Temple's 'Smell of the Kill': a dark comedy with heart

Three women weigh life and death in new show
Mar. 26, 2013 @ 05:01 AM

Three female confidantes are confronted with a life-or-death decision in "The Smell of the Kill" — billed by Temple Theatre as a "hilarious comedy with a horrible title." 

The show, which runs through April 14, opens Thursday at the local venue. Although its name may imply a mystery, or a gory production, "Smell of the Kill" is actually a "terrifically funny, moving piece," said Temple's Artistic Director Peggy Taphorn. 

"It's about friendships, the times in our lives when you can turn right, or you can turn left," Taphorn recently told a gathering of Temple ambassadors, who got an advance glimpse of the production. "And there are very different consequences to which way you decide to go."

She added, "It's about us; it's about all of us. At some point in our life, we all have to make a choice."

The choice before characters Nicky, Debra and Molly concerns their husbands, as the ladies learn that all three of their marriages are in trouble. The men accidentally wind up locked in a basement meat locker — leaving the women to decide their fate.

Lynda Clark, who plays Nicky, said her character is the one in most crisis, as "her husband has had an enormous error in judgment."

"You find out everyone is masking something about their real life," said Clark, who was last seen at the Temple in "Little Women" and "Hamlet."

Of her character, Debra, Staci Sabarsky said, "She likes to fix everything and everyone, and maybe doesn't like to admit she has her own problems." Although she performs frequently in Raleigh and Durham, and teaches in Durham, Taphorn said this is the actress's first time on the Temple Stage.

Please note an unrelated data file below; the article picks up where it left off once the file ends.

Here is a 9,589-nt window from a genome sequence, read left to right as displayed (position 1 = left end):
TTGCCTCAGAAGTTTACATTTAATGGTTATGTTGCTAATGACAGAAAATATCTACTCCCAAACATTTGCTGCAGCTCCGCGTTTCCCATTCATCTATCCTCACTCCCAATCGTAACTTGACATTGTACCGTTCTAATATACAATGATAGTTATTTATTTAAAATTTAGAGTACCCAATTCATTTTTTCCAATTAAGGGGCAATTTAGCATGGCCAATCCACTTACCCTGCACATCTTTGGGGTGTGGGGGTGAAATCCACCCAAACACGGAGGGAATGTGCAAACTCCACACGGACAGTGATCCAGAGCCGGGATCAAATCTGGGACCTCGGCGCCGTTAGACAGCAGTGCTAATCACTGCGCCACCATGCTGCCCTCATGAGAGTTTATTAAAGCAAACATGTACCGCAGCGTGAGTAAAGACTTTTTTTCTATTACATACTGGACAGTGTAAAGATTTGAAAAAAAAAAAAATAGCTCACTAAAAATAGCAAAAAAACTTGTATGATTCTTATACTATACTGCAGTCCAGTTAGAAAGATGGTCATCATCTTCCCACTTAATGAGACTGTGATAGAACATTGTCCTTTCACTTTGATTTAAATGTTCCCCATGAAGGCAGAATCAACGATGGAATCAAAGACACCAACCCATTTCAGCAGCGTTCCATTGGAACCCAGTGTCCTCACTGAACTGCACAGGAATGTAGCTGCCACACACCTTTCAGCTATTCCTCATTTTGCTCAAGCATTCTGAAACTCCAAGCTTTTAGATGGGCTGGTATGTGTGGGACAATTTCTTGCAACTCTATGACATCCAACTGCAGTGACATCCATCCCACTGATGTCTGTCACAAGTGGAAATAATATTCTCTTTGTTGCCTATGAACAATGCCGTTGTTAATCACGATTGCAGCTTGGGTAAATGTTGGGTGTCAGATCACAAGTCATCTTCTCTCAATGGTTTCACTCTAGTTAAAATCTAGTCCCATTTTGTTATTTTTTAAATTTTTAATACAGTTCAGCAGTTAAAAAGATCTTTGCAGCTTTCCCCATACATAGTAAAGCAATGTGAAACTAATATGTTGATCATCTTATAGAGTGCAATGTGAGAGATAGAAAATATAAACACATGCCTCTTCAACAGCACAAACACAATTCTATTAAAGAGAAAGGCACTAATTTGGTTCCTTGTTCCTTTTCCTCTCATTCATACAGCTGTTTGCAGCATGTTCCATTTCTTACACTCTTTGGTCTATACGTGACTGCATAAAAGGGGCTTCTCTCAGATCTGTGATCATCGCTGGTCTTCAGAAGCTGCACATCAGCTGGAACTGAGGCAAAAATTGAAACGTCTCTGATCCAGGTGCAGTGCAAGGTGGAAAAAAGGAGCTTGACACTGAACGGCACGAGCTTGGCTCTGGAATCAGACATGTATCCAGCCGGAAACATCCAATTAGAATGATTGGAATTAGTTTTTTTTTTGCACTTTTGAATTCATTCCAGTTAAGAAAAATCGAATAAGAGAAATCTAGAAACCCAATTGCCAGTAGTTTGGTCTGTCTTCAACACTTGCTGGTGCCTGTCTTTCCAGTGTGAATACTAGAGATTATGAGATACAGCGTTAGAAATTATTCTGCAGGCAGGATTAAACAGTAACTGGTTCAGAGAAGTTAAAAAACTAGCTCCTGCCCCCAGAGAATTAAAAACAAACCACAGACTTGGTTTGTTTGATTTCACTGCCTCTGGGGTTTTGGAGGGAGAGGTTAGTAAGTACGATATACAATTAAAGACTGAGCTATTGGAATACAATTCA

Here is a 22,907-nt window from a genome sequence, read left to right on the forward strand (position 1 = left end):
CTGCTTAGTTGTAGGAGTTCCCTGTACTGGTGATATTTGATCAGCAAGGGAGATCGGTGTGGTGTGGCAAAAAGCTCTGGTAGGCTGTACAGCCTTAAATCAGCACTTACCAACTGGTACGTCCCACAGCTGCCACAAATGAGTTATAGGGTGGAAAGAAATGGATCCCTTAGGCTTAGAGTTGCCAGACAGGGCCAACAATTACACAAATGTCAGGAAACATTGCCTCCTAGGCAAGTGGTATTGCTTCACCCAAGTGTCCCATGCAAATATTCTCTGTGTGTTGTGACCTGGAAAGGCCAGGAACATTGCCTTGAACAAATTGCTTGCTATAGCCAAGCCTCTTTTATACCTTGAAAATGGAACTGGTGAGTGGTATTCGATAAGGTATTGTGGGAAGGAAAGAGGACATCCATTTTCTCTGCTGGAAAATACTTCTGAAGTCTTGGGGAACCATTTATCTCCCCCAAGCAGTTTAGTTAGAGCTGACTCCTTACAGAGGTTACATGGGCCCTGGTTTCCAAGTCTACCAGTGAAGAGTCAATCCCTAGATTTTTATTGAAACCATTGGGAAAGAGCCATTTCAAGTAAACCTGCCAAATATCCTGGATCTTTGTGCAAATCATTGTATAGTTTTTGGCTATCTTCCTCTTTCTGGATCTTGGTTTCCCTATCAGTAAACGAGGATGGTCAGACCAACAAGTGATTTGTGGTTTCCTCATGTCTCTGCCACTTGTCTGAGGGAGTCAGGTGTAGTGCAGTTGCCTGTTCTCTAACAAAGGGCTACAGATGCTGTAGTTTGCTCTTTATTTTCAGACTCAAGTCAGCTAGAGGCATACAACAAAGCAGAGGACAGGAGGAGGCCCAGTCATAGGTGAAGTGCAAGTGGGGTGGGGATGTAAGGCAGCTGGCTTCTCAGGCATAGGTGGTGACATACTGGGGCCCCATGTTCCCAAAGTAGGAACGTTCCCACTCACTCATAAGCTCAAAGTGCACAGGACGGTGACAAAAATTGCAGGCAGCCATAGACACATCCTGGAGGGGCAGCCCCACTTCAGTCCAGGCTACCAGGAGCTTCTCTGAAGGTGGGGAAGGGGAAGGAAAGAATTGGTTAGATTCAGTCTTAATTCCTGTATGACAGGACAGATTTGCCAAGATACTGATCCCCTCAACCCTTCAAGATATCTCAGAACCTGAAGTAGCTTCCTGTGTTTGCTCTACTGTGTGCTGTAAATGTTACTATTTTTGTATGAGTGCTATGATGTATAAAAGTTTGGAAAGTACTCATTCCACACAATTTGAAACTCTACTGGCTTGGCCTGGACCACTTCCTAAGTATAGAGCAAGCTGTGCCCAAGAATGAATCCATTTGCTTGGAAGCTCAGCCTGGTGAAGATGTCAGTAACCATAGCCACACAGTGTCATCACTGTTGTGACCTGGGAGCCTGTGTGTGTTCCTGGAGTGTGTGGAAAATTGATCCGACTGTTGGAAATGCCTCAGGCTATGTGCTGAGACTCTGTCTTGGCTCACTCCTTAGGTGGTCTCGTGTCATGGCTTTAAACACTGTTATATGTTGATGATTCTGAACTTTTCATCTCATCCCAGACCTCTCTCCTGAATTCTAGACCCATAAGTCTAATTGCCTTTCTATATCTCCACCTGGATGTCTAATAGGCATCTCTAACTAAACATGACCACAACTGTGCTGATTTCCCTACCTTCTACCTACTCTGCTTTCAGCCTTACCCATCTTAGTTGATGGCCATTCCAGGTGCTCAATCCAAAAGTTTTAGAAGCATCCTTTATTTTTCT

Robyne Parrish, who plays Molly, is the artistic director of the Gilbert Theater in Fayetteville and also making her Temple debut.

"Molly is the youngest of the group; she has a very adoring husband," Taphorn said. "She is probably the least career oriented, and she hasn't really found her niche yet." 

The tale unfolds on a stage that has been transformed into a fully functional kitchen, according to Taphorn, complete with a working stove and other accouterments. 

"The set has been much more challenging than we thought," she said, but ultimately, the audience will be immersed in the action.

The show is a relatively short one — with a 45-minute first act and an even shorter second act — but Taphorn said viewers should walk away thoroughly entertained. Although she won't reveal the women's decision, she said, "it really is very funny how they get to it."

The show has been touted as ideal for a girls' night, but Taphorn said it holds appeal for all adults.

"I hope people will come and have a good night out," she said.

Ticket prices are $23 for general admission, $13 for children/students, and $19 for Lee County teachers/educators, groups of 10 or more, active military and Thursday night adult tickets. Show times are 2 and 7 p.m. on Thursdays, 8 p.m. on Fridays and Saturdays, and 2 p.m. on Sundays. For additional information or to purchase tickets, contact the Temple box office at (919) 774-4155 or visit www.templeshows.com.


WHAT: Temple Theatre Production of "The Smell of the Kill"

WHERE: 120 Carthage St., Sanford.

WHEN: March 28-April 14, show times are Thursdays at 2 and 7 p.m., Fridays and Saturdays at 8 p.m. and Sundays at 2 p.m.

COST: $23 for general admission, $13 for children/students, and $19 for Lee County teachers/educators, groups of 10 or more, active military and Thursday night adult tickets

TO LEARN MORE: Visit www.templeshows.com or call the box office at (919) 774-4155.